The first freedom
Without free speech, we don't have freedom to think - much less a functioning democracy. Franklin Delano Roosevelt understood this truth. Why don't modern Democrats?
Eighty-two years ago, Franklin Delano Roosevelt needed to rouse the United States to fight for freedom.
Hitler had spread his tentacles across Europe. Japan was waging a vicious war in China. But after the brutality of the First World War, many Americans remained suspicious of the necessity of American involvement in another overseas conflict.
So in the first State of the Union address of his third term, on Jan. 6, 1941, F.D.R. told them in simple and ringing words why the coming war matted:
We look forward to a world founded upon four essential human freedoms.
(HELP ME FIGHT FOR THE FIRST FREEDOM. NOTHING IS MORE IMPORTANT.)
The second freedom was religious, “the freedom of every person to worship God in his own way.”
The third was “freedom from want.”
The fourth was “freedom from fear,” by which Roosevelt essentially meant post-war worldwide disarmament.
But the first, the most important and basic right, was “freedom of speech and expression--everywhere in the world.”
The First Amendment.
The first freedom.
Notice the trend?
(Those were the days.)
We say “freedom of speech.” That’s not really what it is.
It’s freedom of thought.
People who can’t say openly what they think for too long are forced into a shadow world. Either they give up the right to have their own view of the world and accept into what society or the government tells them. Or they keep their own views but no longer admit them aloud - and spend more and more time and energy gaslighting themselves.
Note that I am not using the words truth or lie in this analysis.
That omission is deliberate.
It doesn’t actually matter whether the speech is right or wrong, objectively true or false. Indeed, the First Amendment makes no reference to the truth or falsity of the speech it protects. Plenty of people have strange ideas. If I think aliens are real but can’t say so, I have lost some essential part of myself.
In 1984, Orwell famously wrote that “the Party told you to reject the evidence of your eyes and ears. It was their final, most essential command.”
But going that far isn’t necessary, and in fact may be a waste of the Party’s energy. The Party doesn’t have to care what you think. Only what you say.
The Nazis lied as a matter of course, as a sport and a pastime.
Roosevelt knew they lied. In the Four Freedoms speech, he decried the “secret spreading of poisonous propaganda by those who seek to destroy unity and promote discord in nations that are still at peace.”
But he understood that even faced with the lies of a regime bent on mass death, the United States could not waver in its commitment to freedom of speech.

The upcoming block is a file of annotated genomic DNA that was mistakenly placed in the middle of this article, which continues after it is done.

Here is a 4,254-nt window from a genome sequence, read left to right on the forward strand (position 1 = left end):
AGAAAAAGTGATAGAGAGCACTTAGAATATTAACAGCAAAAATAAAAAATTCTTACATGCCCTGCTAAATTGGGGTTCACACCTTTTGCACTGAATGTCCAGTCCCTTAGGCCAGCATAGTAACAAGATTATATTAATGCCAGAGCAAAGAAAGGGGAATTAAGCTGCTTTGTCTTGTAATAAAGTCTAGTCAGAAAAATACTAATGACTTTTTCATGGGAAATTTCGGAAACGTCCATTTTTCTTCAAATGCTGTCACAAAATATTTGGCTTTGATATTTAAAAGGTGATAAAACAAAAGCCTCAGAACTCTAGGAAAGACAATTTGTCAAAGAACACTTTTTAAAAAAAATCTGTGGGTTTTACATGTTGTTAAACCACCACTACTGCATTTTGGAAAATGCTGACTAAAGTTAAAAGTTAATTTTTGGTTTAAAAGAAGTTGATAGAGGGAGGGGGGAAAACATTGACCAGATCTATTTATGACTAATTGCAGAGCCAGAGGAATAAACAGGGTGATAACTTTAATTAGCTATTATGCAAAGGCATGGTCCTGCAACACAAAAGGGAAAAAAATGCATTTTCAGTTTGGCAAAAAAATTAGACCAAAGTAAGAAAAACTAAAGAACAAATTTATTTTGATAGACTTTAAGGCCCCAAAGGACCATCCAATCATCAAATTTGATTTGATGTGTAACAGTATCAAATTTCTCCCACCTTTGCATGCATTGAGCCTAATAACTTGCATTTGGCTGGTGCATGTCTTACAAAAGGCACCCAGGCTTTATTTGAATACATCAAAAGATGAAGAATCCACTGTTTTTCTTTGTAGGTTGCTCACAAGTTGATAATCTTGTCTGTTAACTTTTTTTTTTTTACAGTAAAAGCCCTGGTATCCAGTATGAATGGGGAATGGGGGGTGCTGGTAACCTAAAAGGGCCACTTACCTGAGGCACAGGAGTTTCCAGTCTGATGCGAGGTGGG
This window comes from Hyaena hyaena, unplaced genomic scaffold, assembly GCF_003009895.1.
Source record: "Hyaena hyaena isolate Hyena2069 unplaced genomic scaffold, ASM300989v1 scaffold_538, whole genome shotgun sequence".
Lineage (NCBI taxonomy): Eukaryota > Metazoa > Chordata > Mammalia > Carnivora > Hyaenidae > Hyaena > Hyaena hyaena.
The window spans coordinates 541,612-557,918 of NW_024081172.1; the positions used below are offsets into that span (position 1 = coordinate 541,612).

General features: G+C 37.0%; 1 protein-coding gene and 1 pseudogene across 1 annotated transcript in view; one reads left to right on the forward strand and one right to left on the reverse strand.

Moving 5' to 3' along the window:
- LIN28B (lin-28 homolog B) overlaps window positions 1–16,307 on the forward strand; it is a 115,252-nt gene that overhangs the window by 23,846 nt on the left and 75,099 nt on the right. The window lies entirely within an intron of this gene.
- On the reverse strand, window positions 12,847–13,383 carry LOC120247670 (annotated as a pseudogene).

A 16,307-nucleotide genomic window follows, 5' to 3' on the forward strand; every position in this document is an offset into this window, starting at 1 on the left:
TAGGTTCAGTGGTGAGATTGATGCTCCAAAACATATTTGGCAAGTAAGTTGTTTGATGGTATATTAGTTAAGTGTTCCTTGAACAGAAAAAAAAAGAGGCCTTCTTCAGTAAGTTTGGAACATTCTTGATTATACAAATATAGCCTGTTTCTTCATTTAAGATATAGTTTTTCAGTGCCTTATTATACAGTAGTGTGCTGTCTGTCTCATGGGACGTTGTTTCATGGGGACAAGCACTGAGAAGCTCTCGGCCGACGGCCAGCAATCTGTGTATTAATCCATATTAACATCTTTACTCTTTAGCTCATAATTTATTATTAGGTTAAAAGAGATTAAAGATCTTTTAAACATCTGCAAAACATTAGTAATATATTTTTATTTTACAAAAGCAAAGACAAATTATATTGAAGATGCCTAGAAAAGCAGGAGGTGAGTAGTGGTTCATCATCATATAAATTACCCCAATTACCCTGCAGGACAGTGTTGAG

“A good society is able to face schemes of world domination and foreign revolutions alike without fear,” he said. Including the fear of opposing views.
(Freedom of turkey! God Bless America!)
F.D.R. was a Democrat, of course. And for generations, Democrats saw themselves as the avatars of free speech.
In the 1988 Presidential campaign, Democrat Michael Dukakis called himself a “card-carrying member of the A.C.L.U.” - the American Civil Liberties Union. George H.W. Bush jumped on the line, repeating over and over that he wasn’t an A.C.L.U. member, until the New York Times finally chided him:
Does Mr. Bush liken membership in the A.C.L.U. to Communism? On what basis does he find support for civil liberties guaranteed by the Constitution to be out of step with the interests of ''the people''?
(WHEN YOU CAN’T SPEAK, NOTHING ELSE MATTERS. HELP ME FIGHT.)
But Democrats no longer believe in free speech.
Seventy percent now favor restricting “false information” online. It’s not even clear the New York Times believes in the First Amendment anymore. Two weeks ago it wrote in a news story that freedom of speech raises “thorny questions,” including:
Is misinformation protected by the First Amendment? When is it appropriate for the federal government to seek to tamp down the spread of falsehoods?
The answers, as I wrote after that piece ran, are Yes and Never.
In 2020 and particularly 2021, I took generally unpopular stances on Covid and the mRNA shots, positions that ran contrary to federal policies.
I believe the last two years have vindicated my positions completely. But the truth it doesn’t matter if I was wrong or right. What matters is that as an American, I had the right to say what I wanted without fear of government interference.
The Trump Administration - as far as I know - respected that right. The Biden Administration did not. (Neither did Pfizer, but that’s another story.)
Two years ago yesterday, Twitter gave me my fourth strike - its final warning before my eventual band. It did so for this tweet:
The idea that I should not have been allowed to report accurately on the results of Pfizer’s own clinical trial defies belief.
Now, as many of you know, I have sued President Biden and other White House officials for their censorship. The wheels of justice grind slow, and the suit has been quiet for a bit, but it’s about to pick up again.
I’ll have more to say about its specifics soon.
Today, though, I just wanted to remind you of the stakes.